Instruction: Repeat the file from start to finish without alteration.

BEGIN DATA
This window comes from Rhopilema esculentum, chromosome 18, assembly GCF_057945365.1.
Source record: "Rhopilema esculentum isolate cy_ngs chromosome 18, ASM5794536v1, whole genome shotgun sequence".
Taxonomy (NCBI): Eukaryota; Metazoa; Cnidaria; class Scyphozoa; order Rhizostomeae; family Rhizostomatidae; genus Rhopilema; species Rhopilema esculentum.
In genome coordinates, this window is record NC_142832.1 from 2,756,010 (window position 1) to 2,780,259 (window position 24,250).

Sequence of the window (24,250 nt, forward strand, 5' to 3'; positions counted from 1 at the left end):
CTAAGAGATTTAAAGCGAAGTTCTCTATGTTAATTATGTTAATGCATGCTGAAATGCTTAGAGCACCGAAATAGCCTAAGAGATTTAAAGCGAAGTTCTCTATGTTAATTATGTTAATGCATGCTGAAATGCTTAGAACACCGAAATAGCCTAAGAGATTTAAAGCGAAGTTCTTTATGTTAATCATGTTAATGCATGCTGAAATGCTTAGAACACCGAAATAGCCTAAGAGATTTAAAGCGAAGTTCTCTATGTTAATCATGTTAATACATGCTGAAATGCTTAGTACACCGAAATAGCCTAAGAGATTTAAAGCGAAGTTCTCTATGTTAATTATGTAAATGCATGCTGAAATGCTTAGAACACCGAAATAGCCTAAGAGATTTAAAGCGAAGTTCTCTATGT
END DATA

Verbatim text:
This window comes from Rhopilema esculentum, chromosome 18, assembly GCF_057945365.1.
Source record: "Rhopilema esculentum isolate cy_ngs chromosome 18, ASM5794536v1, whole genome shotgun sequence".
Taxonomy (NCBI): Eukaryota; Metazoa; Cnidaria; class Scyphozoa; order Rhizostomeae; family Rhizostomatidae; genus Rhopilema; species Rhopilema esculentum.
In genome coordinates, this window is record NC_142832.1 from 2,756,010 (window position 1) to 2,780,259 (window position 24,250).

Sequence of the window (24,250 nt, forward strand, 5' to 3'; positions counted from 1 at the left end):
CTAAGAGATTTAAAGCGAAGTTCTCTATGTTAATTATGTTAATGCATGCTGAAATGCTTAGAGCACCGAAATAGCCTAAGAGATTTAAAGCGAAGTTCTCTATGTTAATTATGTTAATGCATGCTGAAATGCTTAGAACACCGAAATAGCCTAAGAGATTTAAAGCGAAGTTCTTTATGTTAATCATGTTAATGCATGCTGAAATGCTTAGAACACCGAAATAGCCTAAGAGATTTAAAGCGAAGTTCTCTATGTTAATCATGTTAATACATGCTGAAATGCTTAGTACACCGAAATAGCCTAAGAGATTTAAAGCGAAGTTCTCTATGTTAATTATGTAAATGCATGCTGAAATGCTTAGAACACCGAAATAGCCTAAGAGATTTAAAGCGAAGTTCTCTATGT